Corrections or additions?
These articles by Kathleen McGinn Spring & Barbara Fox were prepared for the August 13, 2003 edition of U.S. 1 Newspaper. All rights reserved.
Fast 50 Honors
Six Princeton area companies that made this year’s New
Jersey Technology Fast 50 list will be honored at a breakfast on Thursday,
August 14, at 7:30 a.m. at the Woodbridge Sheraton. The ranking covered
the years from 1998 to 2002. "Rising Star" awards went to
four more companies, and Research Park-based Restricted Stock Systems
was among them.
top winner will be announced. For information on the breakfast, call
Chris Cook at 973-683-7335.
Companies to be honored:
08540. 609-452-1701; fax, 609-452-1704. E-mail: firstname.lastname@example.org
Computer consulting for PCs.
08540. Tom Evslin, chairman and CEO. 609-750-3333; fax, 609-419-1511.
Global wholesale telecom carrier — voice over IP.
08540. Donald L. Drakeman, president and CEO. 609-430-2880; fax, 609-430-2850.
Biopharmaceutical developing monoclonal antibody-based
therapeutics for cancer, inflammation, autoimmune, and infectius diseases,
with the UltiMAb Human Antibody Development System, with a multi-product
Phase III manufacturing laboratory in Annandale.
Princeton 08543. Paul J. Kelly MD, CEO. 609-750-2200; fax, 609-750-6400.
Services and products for profiling genetic uniqueness
— forensic and paternity DNA testing, pharmacogentics-based personalized
healthcare, and public health genotyping services.
Princeton 08540. Craig Kirsch, CEO. 609-606-3000; fax, 609-606-3297.
Remote banking, processing electronic payments for bank
Princeton 08540. David Reim, CEO. 609-378-0100; fax, 609-378-0220.
Strategy, development, and servicing of E-business solutions
for the pharmaceutical industry.
Princeton 08540. Greg Besner, CEO. 609-430-7400; fax, 609-430-7500.
Software applications that automate restricted stock
equity transactions, licensed to financial services organizations
and public organizations.
Sponsored by the New Jersey Economic Development Authority,
the Entrepreneurial Training Institute has graduated 788 fledgling
entrepreneurs since 1992, and has helped them to obtain a total of
$8,794,385 in start-up financing. Its core curriculum covers practical
topics of business planning, goal setting, and how to make decisions
about financing and marketing. Each session is highly structured and
includes peer networking, lectures, and discussions about homework
as it pertains to the individual’s creation of a business plan. (See
A free information session takes place on Tuesday, August 19, at 6
p.m. at the Lawrence branch of the Mercer County Public Library. (Call
609-292-9279 to reserve a seat or to find out more about the program.)
Classes begin in Trenton on Thursday, September 18. Other locations
in the state begin at around the same time, on dates that fall between
Monday, September 15 and Wednesday, September 24.
Students receive feedback from a panel of small business professionals,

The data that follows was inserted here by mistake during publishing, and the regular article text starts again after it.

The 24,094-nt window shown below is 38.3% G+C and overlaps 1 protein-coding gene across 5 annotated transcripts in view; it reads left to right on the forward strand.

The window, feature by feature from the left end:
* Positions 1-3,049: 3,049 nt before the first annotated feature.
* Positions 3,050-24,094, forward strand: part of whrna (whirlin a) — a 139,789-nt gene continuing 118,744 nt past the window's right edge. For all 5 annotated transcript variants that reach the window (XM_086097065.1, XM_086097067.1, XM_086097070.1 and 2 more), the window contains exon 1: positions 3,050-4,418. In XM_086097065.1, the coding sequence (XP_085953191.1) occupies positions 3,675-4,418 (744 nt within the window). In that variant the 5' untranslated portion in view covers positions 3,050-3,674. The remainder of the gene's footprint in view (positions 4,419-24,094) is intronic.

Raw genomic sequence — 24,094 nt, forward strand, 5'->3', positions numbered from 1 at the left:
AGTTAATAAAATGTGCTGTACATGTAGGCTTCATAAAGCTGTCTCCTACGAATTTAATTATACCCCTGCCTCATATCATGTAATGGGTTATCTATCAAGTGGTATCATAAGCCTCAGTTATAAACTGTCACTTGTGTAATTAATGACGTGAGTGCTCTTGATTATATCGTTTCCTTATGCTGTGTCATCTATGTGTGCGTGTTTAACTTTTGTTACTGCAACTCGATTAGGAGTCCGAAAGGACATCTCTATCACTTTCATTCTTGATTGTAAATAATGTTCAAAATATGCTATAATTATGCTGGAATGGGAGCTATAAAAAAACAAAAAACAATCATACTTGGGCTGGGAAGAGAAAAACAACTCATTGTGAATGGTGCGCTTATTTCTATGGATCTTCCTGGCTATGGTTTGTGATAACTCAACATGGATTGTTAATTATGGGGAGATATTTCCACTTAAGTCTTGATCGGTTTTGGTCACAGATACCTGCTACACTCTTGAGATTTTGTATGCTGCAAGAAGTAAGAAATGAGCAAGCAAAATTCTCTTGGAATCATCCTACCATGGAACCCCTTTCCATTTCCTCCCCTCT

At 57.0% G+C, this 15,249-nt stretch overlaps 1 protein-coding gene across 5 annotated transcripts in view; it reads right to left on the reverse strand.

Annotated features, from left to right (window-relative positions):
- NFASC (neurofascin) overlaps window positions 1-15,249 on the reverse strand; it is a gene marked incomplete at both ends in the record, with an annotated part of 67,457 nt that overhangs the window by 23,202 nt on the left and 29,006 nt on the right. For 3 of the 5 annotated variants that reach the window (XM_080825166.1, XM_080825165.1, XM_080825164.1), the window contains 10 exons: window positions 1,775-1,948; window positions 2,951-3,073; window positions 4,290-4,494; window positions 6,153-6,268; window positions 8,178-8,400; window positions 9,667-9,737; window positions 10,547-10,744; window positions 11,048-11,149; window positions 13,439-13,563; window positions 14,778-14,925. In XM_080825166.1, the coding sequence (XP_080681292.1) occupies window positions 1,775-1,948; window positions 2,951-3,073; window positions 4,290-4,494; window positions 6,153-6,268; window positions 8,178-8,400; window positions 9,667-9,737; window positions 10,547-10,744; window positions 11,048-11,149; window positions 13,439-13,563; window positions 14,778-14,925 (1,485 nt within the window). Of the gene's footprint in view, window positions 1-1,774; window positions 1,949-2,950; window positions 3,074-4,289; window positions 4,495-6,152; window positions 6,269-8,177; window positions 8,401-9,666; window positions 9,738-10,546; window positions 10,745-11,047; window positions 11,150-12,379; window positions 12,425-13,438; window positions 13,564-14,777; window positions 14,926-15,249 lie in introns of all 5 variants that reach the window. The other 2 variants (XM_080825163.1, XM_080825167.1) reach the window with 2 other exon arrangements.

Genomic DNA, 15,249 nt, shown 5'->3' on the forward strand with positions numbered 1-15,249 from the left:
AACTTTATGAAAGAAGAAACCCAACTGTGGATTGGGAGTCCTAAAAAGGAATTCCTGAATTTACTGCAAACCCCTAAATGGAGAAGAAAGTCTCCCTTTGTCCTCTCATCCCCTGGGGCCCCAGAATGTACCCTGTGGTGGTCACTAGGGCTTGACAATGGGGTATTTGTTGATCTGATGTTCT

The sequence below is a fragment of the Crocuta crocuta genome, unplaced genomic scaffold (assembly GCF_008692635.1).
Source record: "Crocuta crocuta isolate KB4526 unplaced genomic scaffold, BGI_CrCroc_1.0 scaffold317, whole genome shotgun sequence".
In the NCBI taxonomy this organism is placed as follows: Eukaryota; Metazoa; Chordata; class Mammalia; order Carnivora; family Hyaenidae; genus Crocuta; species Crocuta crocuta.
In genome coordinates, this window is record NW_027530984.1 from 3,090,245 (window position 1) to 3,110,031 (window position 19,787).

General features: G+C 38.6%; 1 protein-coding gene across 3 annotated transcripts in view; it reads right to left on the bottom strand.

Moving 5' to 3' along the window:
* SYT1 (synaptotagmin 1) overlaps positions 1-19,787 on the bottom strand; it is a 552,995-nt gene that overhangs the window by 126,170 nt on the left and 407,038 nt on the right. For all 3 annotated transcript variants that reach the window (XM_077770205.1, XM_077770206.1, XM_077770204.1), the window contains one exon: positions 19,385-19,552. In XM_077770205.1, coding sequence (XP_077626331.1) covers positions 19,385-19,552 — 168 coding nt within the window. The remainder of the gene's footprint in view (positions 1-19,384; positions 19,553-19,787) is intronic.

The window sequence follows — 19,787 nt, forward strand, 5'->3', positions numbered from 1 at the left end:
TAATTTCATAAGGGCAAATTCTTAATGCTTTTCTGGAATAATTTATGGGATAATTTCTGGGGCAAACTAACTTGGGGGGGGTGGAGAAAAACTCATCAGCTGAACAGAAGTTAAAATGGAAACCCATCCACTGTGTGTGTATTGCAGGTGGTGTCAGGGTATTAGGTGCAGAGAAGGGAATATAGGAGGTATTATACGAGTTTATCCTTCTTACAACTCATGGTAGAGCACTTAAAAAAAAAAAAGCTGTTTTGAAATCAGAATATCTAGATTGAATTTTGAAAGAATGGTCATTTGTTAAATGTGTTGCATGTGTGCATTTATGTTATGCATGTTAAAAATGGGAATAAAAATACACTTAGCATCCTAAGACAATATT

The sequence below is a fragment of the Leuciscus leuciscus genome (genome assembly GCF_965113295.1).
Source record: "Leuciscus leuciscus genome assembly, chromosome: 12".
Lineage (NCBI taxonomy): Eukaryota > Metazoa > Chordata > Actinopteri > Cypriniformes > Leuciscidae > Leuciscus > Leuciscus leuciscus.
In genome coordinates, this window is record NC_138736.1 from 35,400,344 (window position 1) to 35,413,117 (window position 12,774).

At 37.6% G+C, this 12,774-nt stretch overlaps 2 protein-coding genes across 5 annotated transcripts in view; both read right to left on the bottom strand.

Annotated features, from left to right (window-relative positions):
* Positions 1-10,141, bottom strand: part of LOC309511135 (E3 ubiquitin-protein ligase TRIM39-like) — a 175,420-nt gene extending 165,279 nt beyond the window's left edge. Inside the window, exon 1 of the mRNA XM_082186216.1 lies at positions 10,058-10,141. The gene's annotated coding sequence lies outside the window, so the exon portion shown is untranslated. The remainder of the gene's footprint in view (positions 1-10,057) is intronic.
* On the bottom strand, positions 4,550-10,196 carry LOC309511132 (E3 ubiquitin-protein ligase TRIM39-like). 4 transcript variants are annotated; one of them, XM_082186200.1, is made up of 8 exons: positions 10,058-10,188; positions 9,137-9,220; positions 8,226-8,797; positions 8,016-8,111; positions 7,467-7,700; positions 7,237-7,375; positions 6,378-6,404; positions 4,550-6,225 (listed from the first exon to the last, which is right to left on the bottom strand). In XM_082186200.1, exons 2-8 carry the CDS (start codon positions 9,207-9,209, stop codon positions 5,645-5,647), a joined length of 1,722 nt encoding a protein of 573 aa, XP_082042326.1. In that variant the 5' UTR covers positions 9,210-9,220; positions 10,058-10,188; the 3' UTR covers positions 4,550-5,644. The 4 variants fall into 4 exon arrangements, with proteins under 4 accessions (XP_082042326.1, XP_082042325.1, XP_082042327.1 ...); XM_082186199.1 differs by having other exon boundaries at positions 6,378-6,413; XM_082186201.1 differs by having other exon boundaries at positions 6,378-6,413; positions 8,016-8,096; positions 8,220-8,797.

accountants, lenders, and lawyers. Those who seek financing present
their business plans to a roundtable of some 40 lenders representing
all types of funding.
Classes are generally in the evening from 6 to 9 p.m. for eight weeks.
Locations in central New Jersey include Trenton and Somerville. There
is also a Newark location, which could work for commuters on their
way home from Manhattan. Other locations are Atlantic City, the site
of the only daytime class, Jersey City, Lakewood, Mt. Laurel, Plainfield,
Vineland, and West Paterson. The cost of the program is $295.
In adddition to the standard ETI program, there are separate programs
for non-profits, for the high tech industry, and for Spanish speaking
It’s great if you can pack a steamer truck and head
to Harvard, but most students are being priced out of higher education."
This comment comes from
for the Healthcare Institute of New Jersey. Gilroy, a graduate of
Rutgers (Class of 1985) who holds a master’s degree from Seton Hall,
began her education at Middlesex County College.
"I was in a predicament," she recounts. "I was juggling
a job to pay for my education and my upkeep, and really, community
college is the most sensitive institution in higher education in meeting
student needs." So, while holding down a job at the Courier News,
Gilroy spent two years at Middlesex earning an associate degree before
winning a scholarship to Rutgers, which accepted all of the credits
she had accrued. "I was accepted as a full junior," she says.
"I graduated in two years."
Her experience was not unusual, says Gilroy, whose resume includes
a number of years of lobbying experience, some of it for the state’s
community colleges. "Lots of people do it!" she exclaims.
Using the state’s community colleges can be a good move, even for
those who don’t need to count pennies. Yes, at an average of $2,310
a year, the education is an almost unbelievable bargain, coming in
at about 10 percent of the cost of many a four-year school. But there
are other advantages as well.
Community college teachers tend to be focused on teaching, rather
than research projects, Gilroy points out. And she found that the
community college learning culture favored hands-on education. This
approach, she says, put her ahead of her classmates when she transferred
to Rutgers. She had already become good at applying what she learned
in her communications classes, both at the Courier News and at the
community college newspaper.
There is no question that a motivated student can cut college expenses
in half by starting out at a community college — and can do so
without putting a four-year degree in jeopardy. Yet a stigma against
the schools persists.
Initiative, thinks she knows why. "When they opened their doors
in the ’60s," she explains, "community colleges had an open
door policy. Some people had a bias. They thought, well, if anybody
can get in…" Another problem has been that it was difficult
for students with a four-year degree in their plans to turn community